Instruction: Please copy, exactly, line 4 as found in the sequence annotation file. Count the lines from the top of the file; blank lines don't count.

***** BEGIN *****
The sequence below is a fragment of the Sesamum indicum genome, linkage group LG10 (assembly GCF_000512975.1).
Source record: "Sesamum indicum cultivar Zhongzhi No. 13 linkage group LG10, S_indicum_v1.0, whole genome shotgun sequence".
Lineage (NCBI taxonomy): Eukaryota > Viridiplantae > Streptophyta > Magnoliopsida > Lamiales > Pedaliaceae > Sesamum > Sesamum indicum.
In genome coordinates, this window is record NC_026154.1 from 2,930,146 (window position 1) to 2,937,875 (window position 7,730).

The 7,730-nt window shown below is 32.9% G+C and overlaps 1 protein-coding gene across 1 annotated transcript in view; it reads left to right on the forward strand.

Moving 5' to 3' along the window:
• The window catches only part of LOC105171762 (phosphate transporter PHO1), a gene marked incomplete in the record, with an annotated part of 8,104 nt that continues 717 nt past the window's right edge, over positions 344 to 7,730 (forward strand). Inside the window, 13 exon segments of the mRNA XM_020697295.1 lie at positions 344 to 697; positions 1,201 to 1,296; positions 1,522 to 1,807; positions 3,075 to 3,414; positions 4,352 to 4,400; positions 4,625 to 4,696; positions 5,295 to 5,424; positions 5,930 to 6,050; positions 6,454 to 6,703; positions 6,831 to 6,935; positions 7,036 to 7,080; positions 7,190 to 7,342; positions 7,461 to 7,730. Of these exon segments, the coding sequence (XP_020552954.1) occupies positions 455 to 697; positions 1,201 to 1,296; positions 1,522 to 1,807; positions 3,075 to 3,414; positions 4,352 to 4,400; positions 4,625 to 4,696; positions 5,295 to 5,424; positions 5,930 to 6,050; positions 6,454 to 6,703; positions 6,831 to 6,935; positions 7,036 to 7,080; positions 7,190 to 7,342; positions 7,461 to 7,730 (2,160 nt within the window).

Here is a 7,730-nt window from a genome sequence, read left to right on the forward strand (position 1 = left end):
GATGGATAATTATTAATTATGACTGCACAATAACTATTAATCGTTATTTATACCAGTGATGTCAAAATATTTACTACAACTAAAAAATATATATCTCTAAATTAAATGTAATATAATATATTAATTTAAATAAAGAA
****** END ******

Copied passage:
In genome coordinates, this window is record NC_026154.1 from 2,930,146 (window position 1) to 2,937,875 (window position 7,730).